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J. Douglas




PostPosted: Sat 18 Mar, 2017 6:30 am    Post subject: Halberds, pikes, and spears.         Reply with quote

It's common knowledge among poeple that the spear was the primary weapon of the medieval battlefield, and all (if not most) normal infantry would be spearmen. (Not including greatswordsmen, dismounted Knights, longbows, crossbows, etc.)

But what did the infantry carry?

In the

-early Middle Ages (10-12 hundred AD)
-the high Middle Ages (about 12-14 hundred AD)
And
-the late Middle Ages (14-15 hundred or so AD)
-and the Renaissance.

But what did the men carry? Would an army carry

One handed Spears (or glaves or what not) with shields?
Halberds (or comparable two handed cutting/thrusting arms)
Or pikes?

What would an army in the high-late Middle Ages be using?

A few blocks of pike men with the rest spear (or other one handed pole arm) and shield men?
All pikes?
All spear?
All halberds?
A block or two of halberds and the rest spear ( or other pole arm) and shield?

Or did it just depend on the army?

Please tell me if I haven't explained my question well and I will re-phrase it. Big Grin

~JD (James)
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J. Douglas




PostPosted: Sun 19 Mar, 2017 6:40 am    Post subject:         Reply with quote

Just realising that, upon reflection, this was a bit of a stupid question. Happy
~JD (James)
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Mark Moore




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PostPosted: Sun 19 Mar, 2017 10:43 am    Post subject:         Reply with quote

There are no stupid questions...only stupid answers. That's why I won't try to give you any! Laughing Out Loud ....McM
''Life is like a box of chocolates...'' --- F. Gump
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Matthew Amt




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PostPosted: Mon 20 Mar, 2017 7:48 am    Post subject:         Reply with quote

You just want everything, don't you? Wink

Unfortunately, the answer to any of your questions is likely to be "It depends!" The year, the location, whether the troops are levies or mercenaries or household retainers, how quickly the army was raised, etc.

And while I'm big on the concept of the spear as the Queen of the Battlefield, that's only true up to a certain point in time. Even as early as the 12th century, the English Assize of Arms doesn't mention a shield for most men, so I suspect those "spears" may actually be used 2-handed as pikes. Certainly there are later references to spears or long spears that we are pretty sure are pikes, so we have to be aware of gray areas.

Otherwise, halberds and most other polearms don't seem to really show up before the 14th century, while one-handed spears used with shields are going away by then. Not *always* or *everywhere*, of course! And there really aren't any "one-handed pole arms", that I know of, unless you mean simple axes.

No point in quibbling that some of us start the "Early middle ages" a few centuries earlier than 1000 AD, ha!

Anyway, it's not a stupid question at all, I don't think, but it's certainly a BIG one!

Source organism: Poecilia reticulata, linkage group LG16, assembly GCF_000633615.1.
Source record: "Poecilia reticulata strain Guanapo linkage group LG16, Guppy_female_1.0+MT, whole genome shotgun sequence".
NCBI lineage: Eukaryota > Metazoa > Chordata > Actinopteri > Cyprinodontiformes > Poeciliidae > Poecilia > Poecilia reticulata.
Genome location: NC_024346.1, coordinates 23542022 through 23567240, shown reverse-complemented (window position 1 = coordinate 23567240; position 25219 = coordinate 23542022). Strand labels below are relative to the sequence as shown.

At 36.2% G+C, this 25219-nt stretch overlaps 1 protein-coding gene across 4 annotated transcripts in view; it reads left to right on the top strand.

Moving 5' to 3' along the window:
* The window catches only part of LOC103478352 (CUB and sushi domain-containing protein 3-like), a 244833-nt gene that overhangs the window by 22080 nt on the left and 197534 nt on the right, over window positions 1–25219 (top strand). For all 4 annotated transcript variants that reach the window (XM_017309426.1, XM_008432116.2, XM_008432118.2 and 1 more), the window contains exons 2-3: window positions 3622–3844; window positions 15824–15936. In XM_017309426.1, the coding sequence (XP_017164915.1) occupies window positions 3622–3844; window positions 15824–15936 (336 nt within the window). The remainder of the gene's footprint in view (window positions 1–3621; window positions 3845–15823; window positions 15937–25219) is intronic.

Matthew
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Henry O.





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PostPosted: Tue 21 Mar, 2017 1:23 am    Post subject:         Reply with quote

It's definitely an interesting question, just sort of a broad one that's difficult to answer fully.

For the later period:

The 15th and 16th century are the period which saw the rising dominance of pikes over other melee weapons, largely stemming from the Swiss. According to Bert Hall, the Swiss infantry initially relied on massed halberds, but were then forced to switch to much longer pikes after these proved insufficient against heavy French knights. The rest of the 15th century saw Swiss victories and reputation steadily increasing. Notably Charles the Bold managed to put together a large, innovative army combining good quality cavalry, crossbowmen, and even a fairly large proportion of handgunners, but still had his forces utterly smashed by the advance of the Swiss pike squares.

The success of the Swiss lead to imitation, particularly by the German Landsknechts. Both the pike was copied and the Swiss tactic of arranging infantry in deep squares rather than long thin lines. These squares could maintain their cohesion better and fulfill a much more aggressive role than lines of infantry typically could in the past. In addition disciplined infantry with long pikes were considered the only thing that could reliably counter heavy Gendarmes, and on open ground nothing but pikes could stand against an opposing push of pike.

When the Italian wars began at the end of the 15th century, the Spanish army was primarily comprised of light cavalry and sword and shield infantry that had proved effective at fighting against the Moors. But at the battle of Fornovo in 1495 both were utterly crushed by French Gendarmes and Swiss Pikemen respectively, forcing a major restructuring of the Spanish army. This involved incorporating incorporating larger and larger numbers of pikemen, as well as incorporating larger and larger proportions of arquebuses and muskets. The Spanish found that massed firearms could be very effective against pikemen and armored cavalry at short range, provided they could be protected. This was initially accomplished by trenches and field fortifications, then later by close coordination with friendly pike squares and drilled volley fire, hailing the beginning of the "pike and shot" era.